By Elizabeth Whitman | August 3, 2016
The CMS released a slew of revisions Tuesday to how it will pay hospitals in its fiscal 2017, which begins in October. Under those changes, thousands of hospitals will see an increase in penalties for 30-day readmissions.
Those penalties would save Medicare an estimated $538 million, or an increase of about $108 million over the previous year, the agency said, even as it projected that its total spending on inpatient hospital services would increase by about $746 million in the coming fiscal year.
Since October 2012, the Hospital Readmissions Reduction Program has required CMS to cut payments to applicable hospitals that see the return of an excessive number of patients within 30 days after discharge for specified conditions.
The CMS estimated that it would penalize 2,588 hospitals for excessive readmission rates for the coming fiscal year. It does so by reducing Medicare payments to hospitals whose readmission ratios exceeded the national average, although it limits those penalties to 3%. The rule applies to about 3,330 acute-care hospitals and 430 long-term acute-care hospitals, the CMS said. Other facilities, like psychiatric hospitals, critical access hospitals and children’s hospitals, are excluded.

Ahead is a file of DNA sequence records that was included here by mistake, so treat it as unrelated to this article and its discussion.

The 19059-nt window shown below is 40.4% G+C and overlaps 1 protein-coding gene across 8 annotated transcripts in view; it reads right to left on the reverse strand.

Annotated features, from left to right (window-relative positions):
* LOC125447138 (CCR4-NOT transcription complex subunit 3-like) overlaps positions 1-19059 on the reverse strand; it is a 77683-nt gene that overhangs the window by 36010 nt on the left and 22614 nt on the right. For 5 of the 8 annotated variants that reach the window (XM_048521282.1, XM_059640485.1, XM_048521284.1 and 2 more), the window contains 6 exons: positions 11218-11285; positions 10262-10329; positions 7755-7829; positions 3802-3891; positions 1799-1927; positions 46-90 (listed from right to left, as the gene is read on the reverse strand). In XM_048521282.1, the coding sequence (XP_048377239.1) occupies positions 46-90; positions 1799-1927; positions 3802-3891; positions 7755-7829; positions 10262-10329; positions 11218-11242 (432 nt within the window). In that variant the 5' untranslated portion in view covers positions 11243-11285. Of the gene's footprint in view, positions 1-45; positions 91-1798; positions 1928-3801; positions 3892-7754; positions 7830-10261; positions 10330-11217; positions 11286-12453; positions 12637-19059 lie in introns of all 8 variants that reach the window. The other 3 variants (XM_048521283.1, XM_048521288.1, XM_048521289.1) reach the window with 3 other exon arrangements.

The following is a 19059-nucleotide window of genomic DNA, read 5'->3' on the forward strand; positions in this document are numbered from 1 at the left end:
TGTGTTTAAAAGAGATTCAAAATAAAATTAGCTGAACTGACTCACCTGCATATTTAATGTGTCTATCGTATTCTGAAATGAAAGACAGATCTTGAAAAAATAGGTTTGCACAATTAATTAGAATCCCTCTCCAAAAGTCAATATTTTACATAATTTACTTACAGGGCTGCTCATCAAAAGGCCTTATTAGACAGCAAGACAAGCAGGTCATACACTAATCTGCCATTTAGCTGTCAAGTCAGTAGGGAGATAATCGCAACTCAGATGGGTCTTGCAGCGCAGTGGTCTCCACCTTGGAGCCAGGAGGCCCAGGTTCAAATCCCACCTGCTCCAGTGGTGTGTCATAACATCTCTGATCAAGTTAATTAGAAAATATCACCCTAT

In announcing the changes, the CMS touted “a commitment to increasingly shift Medicare payments from volume to value.” The administration’s goal of linking half of all Medicare payments to quality over quantity by 2018 has also spurred other shifts, such as bundled payments for certain medical procedures, that have fueled discussion and, often, controversy, within the industry over whether and how to adjust for hospitals that serve disproportionate numbers of sicker patients.
“We are disappointed CMS missed another opportunity to adjust for the social and economic challenges of vulnerable patients in its quality improvement and reporting programs,” Beth Feldpush, senior vice president of policy and advocacy at America’s Essential Hospitals, an association for safety net hospitals, said in a statement. “The evidence is clear that these programs disproportionately penalize hospitals that serve disadvantaged patients and communities,” she added.